These survivors are our friends. They’re people we love. They’re people whose lives were devastated within the course of one encounter. In a majority of assault cases, it can take survivors significant time to even acknowledge what happened to them, and much more time to come to terms with it. It is important to listen to our friends and take seriously any fears they have.

Listen closely if friends come to you for support and help. Pay attention to friends expressing that “something weird happened to me last night,” or “I don’t feel that good about what happened” or “I was really drunk when they took me home.”

It is also essential to hold our friends accountable, to understand that we may be close with perpetrators of sexual assault, too.

You may believe those you are close to are too nice to hurt others or that they “would never do something like that.” You may believe that the accuser is exaggerating, making a mistake or falsely placing blame. Perpetrators of sexual assault may be “nice” guys. They may be your frat brothers. They are not strangers seeking out and attacking victims in the dead of night; they are people we all know.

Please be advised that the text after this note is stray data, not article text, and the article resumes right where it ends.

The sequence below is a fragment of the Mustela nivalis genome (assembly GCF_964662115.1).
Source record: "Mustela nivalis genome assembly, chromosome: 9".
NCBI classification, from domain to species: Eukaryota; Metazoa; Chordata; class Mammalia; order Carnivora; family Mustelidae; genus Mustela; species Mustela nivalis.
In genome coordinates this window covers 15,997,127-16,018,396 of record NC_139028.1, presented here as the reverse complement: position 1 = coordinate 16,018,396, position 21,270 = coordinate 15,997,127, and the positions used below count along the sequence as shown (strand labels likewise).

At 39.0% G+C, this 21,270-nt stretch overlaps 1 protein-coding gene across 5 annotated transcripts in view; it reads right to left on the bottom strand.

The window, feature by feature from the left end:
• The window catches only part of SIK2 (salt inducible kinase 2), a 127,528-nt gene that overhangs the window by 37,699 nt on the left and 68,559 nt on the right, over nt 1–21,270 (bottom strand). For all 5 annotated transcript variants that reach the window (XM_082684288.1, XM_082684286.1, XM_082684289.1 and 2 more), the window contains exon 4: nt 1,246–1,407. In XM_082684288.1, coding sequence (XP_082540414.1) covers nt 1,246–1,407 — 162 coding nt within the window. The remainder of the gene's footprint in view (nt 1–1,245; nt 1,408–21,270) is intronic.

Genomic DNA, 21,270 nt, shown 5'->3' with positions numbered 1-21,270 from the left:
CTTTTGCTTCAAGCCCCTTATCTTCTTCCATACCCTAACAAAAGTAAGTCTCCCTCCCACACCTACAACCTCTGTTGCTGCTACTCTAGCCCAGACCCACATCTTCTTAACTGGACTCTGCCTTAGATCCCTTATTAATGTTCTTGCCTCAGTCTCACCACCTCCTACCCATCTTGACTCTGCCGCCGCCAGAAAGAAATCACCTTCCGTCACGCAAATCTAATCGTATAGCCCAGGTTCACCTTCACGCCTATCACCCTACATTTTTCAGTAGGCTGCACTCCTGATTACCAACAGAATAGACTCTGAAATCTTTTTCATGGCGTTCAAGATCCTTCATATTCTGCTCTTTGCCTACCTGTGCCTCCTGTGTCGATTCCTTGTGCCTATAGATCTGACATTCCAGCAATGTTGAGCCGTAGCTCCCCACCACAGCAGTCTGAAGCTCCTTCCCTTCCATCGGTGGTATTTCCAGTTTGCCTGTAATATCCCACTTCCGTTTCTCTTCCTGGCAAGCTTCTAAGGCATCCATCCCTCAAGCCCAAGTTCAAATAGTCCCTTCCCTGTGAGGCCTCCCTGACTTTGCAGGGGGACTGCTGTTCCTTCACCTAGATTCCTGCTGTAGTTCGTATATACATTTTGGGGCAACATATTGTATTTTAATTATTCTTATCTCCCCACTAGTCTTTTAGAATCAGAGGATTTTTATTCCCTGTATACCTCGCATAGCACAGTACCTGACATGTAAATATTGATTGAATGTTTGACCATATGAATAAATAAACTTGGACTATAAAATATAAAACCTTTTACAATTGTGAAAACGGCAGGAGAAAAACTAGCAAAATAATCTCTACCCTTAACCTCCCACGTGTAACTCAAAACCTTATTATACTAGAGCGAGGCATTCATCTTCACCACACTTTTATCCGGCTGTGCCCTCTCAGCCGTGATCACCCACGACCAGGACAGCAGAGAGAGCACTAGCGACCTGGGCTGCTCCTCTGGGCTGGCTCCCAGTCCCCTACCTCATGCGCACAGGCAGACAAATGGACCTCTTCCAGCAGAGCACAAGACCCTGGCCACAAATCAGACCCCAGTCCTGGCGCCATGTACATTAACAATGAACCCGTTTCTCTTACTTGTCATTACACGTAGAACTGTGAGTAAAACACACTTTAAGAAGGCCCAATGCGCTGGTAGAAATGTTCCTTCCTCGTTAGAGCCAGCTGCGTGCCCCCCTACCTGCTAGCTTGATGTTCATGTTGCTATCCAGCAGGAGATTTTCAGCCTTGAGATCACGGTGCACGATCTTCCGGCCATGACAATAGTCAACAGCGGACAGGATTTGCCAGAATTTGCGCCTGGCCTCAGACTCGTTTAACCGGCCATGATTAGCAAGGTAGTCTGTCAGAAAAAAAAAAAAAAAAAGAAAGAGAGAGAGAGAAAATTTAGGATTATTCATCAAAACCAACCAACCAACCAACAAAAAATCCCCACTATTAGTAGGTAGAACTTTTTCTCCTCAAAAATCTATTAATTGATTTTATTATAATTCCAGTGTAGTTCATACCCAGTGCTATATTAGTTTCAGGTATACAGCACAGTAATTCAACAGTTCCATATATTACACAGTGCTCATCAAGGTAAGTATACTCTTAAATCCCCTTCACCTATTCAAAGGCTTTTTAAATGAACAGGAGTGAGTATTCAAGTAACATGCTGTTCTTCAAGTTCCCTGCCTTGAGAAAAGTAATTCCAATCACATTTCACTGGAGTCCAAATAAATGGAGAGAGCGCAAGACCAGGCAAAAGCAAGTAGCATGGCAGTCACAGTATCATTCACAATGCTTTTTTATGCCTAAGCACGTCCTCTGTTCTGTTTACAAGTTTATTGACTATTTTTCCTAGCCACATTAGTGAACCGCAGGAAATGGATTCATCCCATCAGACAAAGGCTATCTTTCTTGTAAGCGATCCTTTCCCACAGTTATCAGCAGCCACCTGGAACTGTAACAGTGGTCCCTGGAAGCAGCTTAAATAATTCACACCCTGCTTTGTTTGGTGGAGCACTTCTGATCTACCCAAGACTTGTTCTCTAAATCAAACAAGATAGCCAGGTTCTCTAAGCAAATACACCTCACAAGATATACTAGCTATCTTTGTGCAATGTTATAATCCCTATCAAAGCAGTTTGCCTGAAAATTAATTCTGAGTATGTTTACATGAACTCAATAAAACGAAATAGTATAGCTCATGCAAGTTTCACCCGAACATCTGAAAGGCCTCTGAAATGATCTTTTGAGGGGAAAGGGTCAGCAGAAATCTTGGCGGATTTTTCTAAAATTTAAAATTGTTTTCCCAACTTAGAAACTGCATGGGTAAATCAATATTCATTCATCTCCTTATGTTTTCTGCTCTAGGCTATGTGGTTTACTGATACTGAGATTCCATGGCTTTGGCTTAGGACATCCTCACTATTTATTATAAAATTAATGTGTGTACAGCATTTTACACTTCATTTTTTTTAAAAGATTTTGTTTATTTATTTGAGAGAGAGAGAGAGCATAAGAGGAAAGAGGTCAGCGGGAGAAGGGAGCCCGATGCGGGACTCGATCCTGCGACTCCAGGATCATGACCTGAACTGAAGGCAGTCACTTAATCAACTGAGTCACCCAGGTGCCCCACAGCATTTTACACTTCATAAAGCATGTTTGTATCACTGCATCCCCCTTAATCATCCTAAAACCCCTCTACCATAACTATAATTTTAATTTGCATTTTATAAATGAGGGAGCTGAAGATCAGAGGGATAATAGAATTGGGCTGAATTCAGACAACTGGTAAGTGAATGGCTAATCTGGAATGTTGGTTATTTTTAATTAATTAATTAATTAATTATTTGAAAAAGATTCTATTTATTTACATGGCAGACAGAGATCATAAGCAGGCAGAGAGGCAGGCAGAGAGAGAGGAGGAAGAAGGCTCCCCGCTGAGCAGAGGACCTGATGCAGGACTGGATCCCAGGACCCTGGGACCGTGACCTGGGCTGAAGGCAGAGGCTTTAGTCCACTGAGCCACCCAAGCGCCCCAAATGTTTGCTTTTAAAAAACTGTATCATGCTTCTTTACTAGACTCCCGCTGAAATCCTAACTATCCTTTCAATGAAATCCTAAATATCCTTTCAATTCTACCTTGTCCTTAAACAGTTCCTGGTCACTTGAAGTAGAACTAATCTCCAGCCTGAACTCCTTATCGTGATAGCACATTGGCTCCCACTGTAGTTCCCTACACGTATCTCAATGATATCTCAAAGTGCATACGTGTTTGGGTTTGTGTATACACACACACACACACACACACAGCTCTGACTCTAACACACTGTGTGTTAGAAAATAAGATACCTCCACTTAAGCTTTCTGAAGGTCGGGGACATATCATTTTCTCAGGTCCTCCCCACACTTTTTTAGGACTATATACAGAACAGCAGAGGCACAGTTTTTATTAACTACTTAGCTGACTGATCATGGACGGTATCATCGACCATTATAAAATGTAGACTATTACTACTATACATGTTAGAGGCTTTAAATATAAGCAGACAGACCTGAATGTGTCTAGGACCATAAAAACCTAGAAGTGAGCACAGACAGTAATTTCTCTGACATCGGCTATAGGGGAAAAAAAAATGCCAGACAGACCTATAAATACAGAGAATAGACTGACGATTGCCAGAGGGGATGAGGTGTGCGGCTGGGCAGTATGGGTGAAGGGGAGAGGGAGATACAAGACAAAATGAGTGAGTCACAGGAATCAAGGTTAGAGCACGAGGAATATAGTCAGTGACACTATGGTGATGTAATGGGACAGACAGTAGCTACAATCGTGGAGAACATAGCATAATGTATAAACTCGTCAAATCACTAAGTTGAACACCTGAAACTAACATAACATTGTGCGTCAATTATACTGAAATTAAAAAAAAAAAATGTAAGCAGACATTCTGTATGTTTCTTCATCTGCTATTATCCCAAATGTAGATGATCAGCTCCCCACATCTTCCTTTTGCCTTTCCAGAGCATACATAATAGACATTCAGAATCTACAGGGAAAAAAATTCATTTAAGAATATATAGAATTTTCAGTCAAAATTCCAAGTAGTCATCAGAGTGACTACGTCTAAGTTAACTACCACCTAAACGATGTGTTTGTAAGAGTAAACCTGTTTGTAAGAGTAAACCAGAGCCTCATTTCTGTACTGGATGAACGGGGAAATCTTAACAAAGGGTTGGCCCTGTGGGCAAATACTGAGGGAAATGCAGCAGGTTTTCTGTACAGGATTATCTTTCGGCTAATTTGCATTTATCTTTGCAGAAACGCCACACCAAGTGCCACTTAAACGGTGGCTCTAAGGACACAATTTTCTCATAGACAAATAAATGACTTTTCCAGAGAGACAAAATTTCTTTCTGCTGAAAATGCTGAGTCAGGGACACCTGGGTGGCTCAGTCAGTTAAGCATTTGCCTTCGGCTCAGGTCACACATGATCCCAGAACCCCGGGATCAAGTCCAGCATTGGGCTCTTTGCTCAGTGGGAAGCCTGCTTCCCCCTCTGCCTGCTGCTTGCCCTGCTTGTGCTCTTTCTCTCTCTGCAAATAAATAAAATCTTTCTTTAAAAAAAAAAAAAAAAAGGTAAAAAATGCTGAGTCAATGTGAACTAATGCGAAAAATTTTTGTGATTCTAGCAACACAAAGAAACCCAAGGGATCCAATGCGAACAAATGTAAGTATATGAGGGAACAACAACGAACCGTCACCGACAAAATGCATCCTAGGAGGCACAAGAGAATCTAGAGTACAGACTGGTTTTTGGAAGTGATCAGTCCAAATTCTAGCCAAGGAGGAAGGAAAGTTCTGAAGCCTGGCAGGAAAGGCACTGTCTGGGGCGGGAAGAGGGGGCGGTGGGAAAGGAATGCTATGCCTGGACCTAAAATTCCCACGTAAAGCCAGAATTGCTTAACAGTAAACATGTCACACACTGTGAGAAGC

Put yourself in the shoes of those who have been hurt. What if the victim was your sister or brother? Your girlfriend or boyfriend? Would you still be so quick to say how “nice” of a guy your friend is? Blame perpetrators, not victims. Not to mention, you shouldn’t have to be related to or in love with someone to empathize with them, but in such desperate times, I can’t help but feel like I’m shouting into a black hole when petitioning for more empathy for victims. 

Vanderbilt University, you are failing. You are failing to keep us safe. We don’t need to know the names of assailants, but we do need to know your plan of action for keeping us safe when far too many sexual assaults have taken place in such a short time. I, personally, would have liked an email a while ago from Chancellor Diermeier or another administrator with knowledge on the issue acknowledging this problem and outlining new prevention tactics. The student body has no information on these assaults, but the school does—they should be using this information to bring forward more effective prevention techniques. 

I’m not making the claim that Vanderbilt doesn’t have any prevention or support practices in place. I’m more than aware of Project Safe, first-year sexual assault prevention training and greek life training. Project Safe is an incredible organization that provides education and support to all those affected by sexual misconduct of any sort on campus. It’s an organization I wholeheartedly support for all survivors on campus to reach out to—I echo Bell’s encouragement of students to “reach out to talk with Project Safe’s Prevention Educators with any questions and attend our upcoming programs.” All of this programming is so necessary, but considering the recent reports, it’s just not enough. I can’t help wondering how many victims have solely benefited from Project Safe after an assault. Support after an assault is so important, but what about preventing the actual assault?